During the so called “breaks” (often in Wellington hospital for platelet and blood transfusions) she would take a few supplements to try and help like curcumin and she would do three nights taking artemisinin but for that to have any effect the theory is you need to preload with iron and we were trying to use an iron tonic which she couldnt keep down — later we used iron tablets (probably only 2 or 3 times) but generally she didnt preload in the later months. I ordered some artesunate from overseas as this is far more effective than the natural artemisinin we were using — it was stopped by customs and Rubys doctor wouldnt sign off on it asking the Starship pharmacist to come up with a scientific reason as to why he wouldnt (anyone interested should look at Artemix as it has all three derivatives of artemisinin — but study dosage, sad that customs most likely would have let this pass boarder as is sold as supplement but I never tried). I felt a lot of opposition to the kernels I had and knew Ruby couldnt swallow or eat them — she wouldnt allow them in a smoothie either but she was hardly drinking those as it was. Her mum was very anti the amygdalin (kernels) and there was huge stress already for everyone in between the chemo weeks and double that during the chemo weeks and hospital stays. If it sounds like I am reaching for excuses I am desperately tying to understand why I didnt proceed with B17. I found this article online http://www.charlottereeves.com.au/blog/2011/05/update-albert-is-cancer-free/ and sent it to Starship 6/9/17 and saved links for purchasing the viles to inject. I vaguely remember trying to figure out how to give vitimin C by iv and I am sure I dropped this idea as the evidence I was reading was that vitamin c could in fact hinder the chemo effectiveness — however I should have revisited that once chemo was stopped. As for importing the B17 (which is amygdalin which is from apricot kernels) I can only think I was focused on getting the artesunate- my brother even made a trip to the states late last year and would have been easy to get him to bring some back — but I didnt do it, I remembered the Charlotte Reeves (I had correspondence with her at the time to confirm story) dog success article just last week… and I am beside myself for not seeing such success staring in my face the whole time.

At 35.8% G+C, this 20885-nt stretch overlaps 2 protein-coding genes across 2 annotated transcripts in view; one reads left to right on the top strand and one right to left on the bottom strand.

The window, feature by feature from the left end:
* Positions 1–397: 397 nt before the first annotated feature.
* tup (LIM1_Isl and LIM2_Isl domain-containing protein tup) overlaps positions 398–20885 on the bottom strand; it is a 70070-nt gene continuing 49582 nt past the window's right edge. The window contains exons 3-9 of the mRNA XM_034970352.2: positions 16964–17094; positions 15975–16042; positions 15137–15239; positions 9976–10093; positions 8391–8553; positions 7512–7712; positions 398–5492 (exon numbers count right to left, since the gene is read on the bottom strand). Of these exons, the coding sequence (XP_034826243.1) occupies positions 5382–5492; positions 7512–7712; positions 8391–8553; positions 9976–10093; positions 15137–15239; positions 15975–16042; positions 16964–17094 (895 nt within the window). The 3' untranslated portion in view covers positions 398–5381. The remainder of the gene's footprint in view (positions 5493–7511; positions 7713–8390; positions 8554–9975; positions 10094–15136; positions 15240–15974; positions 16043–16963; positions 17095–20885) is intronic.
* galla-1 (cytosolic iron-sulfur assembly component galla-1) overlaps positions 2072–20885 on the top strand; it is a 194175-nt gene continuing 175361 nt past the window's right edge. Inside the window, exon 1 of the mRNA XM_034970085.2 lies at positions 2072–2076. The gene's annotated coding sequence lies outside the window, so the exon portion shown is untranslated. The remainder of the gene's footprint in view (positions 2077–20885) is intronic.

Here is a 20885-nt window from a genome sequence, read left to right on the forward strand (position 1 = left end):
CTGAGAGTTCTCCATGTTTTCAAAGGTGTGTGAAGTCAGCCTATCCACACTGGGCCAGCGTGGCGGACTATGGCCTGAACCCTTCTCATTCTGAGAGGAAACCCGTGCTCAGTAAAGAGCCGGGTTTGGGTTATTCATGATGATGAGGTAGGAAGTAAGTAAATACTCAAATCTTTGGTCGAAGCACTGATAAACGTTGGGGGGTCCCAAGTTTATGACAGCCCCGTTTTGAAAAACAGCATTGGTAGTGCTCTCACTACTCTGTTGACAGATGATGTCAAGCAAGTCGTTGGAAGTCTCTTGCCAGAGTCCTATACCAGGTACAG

Rubys last months were aided by cannabis oil — she did not have to go to hospital — the oil in my opinion cleared the fluid in her lungs to a comfortable level where her coughing stopped. She had some great days especially her sixteenth which I dont think would have been possible without the oil. I regret I didnt introduce the oil many months sooner but was advised by her Oncologist that it could be made from mouldy leaf putting Ruby at great danger when her neutrophils were low. However there again I ended up learning to make it (so much reduced risk of bacteria) and should have done so many months earlier. I had become convinced in her final months that the oil was reversing her cancer, that it could cure her by stopping the cancer progression and if it cant grow it dies. But this delusion of mine perhaps stopped me from seeing she needed more — maybe even at this late stage the B17 could have worked. My belief though is that both B17 and cannabis need to be given prior to metastasis because that is what they are best at preventing.